With only nine days to go before this year's Asia Pacific Economic Cooperation (APEC) summit, uncertainty remains over who will represent Taiwan at the group's annual meeting of leaders.
Ministry of Foreign Affairs officials, sources inside the Presidential Office as well as DPP lawmakers said yesterday that KMT Vice Chairman Vincent Siew (
"A second-choice representative is waiting in the wings if [Siew] cannot go," said a DPP legislator, who declined to be named.
The lawmaker confirmed local media reports that Central Bank Governor Perng Fai-nan (彭淮南) was the most likely envoy to represent Chen if the KMT continued to delay giving consent to Siew's participation a the meeting, which is scheduled for Nov. 15 and Nov. 16 in Brunei.
"[Perng] has been told to go in case Vincent declines to attend," the DPP legislator told the Taipei Times.
Sources inside the Presidential Office said Chen's envoy had to have special expertise in economics and finance and possess status domestically, as well as internationally.
The final confirmation over representation will come "within one or two days," sources said.
Critics said whether Siew could attend the meeting depends upon the future development of the recent standoff between the ruling DPP and the KMT.
"If the conflict between the DPP and the KMT shows any sign of mitigation, then perhaps Siew can still attend," observed Joseph Wu, a political analyst at the National Chengchi University.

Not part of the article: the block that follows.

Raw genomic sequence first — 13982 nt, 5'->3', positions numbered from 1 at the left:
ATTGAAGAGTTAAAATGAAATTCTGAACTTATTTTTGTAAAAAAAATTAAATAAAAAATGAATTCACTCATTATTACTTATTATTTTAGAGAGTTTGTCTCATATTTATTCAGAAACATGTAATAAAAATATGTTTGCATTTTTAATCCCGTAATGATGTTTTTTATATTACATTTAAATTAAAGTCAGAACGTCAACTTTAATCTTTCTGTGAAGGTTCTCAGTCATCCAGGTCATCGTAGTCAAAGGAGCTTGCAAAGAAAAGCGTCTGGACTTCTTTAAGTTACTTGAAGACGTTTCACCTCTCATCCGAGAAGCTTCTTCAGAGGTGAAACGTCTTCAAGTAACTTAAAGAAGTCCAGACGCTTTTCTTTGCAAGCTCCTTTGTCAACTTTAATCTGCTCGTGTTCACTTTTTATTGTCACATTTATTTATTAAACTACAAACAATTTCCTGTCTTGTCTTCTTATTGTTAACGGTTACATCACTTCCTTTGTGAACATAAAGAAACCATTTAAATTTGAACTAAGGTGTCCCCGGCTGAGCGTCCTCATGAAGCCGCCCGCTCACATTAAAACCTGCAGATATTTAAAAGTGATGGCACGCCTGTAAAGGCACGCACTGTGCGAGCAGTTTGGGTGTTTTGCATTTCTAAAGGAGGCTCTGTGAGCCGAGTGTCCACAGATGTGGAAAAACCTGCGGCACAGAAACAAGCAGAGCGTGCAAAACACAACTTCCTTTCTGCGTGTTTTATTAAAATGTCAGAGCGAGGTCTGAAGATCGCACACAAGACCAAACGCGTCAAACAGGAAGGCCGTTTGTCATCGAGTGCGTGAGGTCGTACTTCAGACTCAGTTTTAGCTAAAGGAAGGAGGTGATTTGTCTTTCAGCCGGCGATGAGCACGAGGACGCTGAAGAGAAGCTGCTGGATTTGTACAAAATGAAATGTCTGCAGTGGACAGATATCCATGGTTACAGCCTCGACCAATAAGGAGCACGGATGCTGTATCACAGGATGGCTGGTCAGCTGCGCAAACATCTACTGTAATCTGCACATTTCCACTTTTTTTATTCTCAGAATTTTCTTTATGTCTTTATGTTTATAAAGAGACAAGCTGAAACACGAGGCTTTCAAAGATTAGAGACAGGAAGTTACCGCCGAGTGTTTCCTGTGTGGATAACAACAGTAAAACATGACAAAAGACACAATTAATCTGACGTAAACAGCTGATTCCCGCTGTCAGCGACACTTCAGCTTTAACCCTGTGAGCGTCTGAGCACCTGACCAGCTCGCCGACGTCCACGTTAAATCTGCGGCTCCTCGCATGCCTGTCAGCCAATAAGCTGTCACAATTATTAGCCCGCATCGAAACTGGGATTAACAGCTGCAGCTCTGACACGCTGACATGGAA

Wu also criticized the KMT's linking the APEC representation issue with the party's recent row with the DPP-led government.
KMT Chairman Lien Chan (連戰) had initially given the nod to the arrangement after the summit's host, Brunei, confirmed that Siew was welcome to represent Chen at the meeting.
But following the Cabinet's controversial announcement on Oct. 27 that the government had decided to scrap the construction of the Fourth Nuclear Power Plant (
Even following Chen's televised apology to Lien on Sunday in an effort to quell growing dissatisfaction with his administration, the KMT gave no sign of relenting.
"The ball is still in the KMT's court," admitted Andrew Hsia (
"If the KMT said it disapproved of Siew's representation, then the president could find someone else. But the claim that the KMT had `temporarily delayed discussion of the issue' creates the impression that Chen still has a chance [of getting the KMT's approval]," Hsia added.
Hsia, Taiwan's representative to attend APEC's informal senior officials meetings scheduled for Friday and Saturday, said he hoped the issue would be finalized before he heads for Brunei tomorrow.
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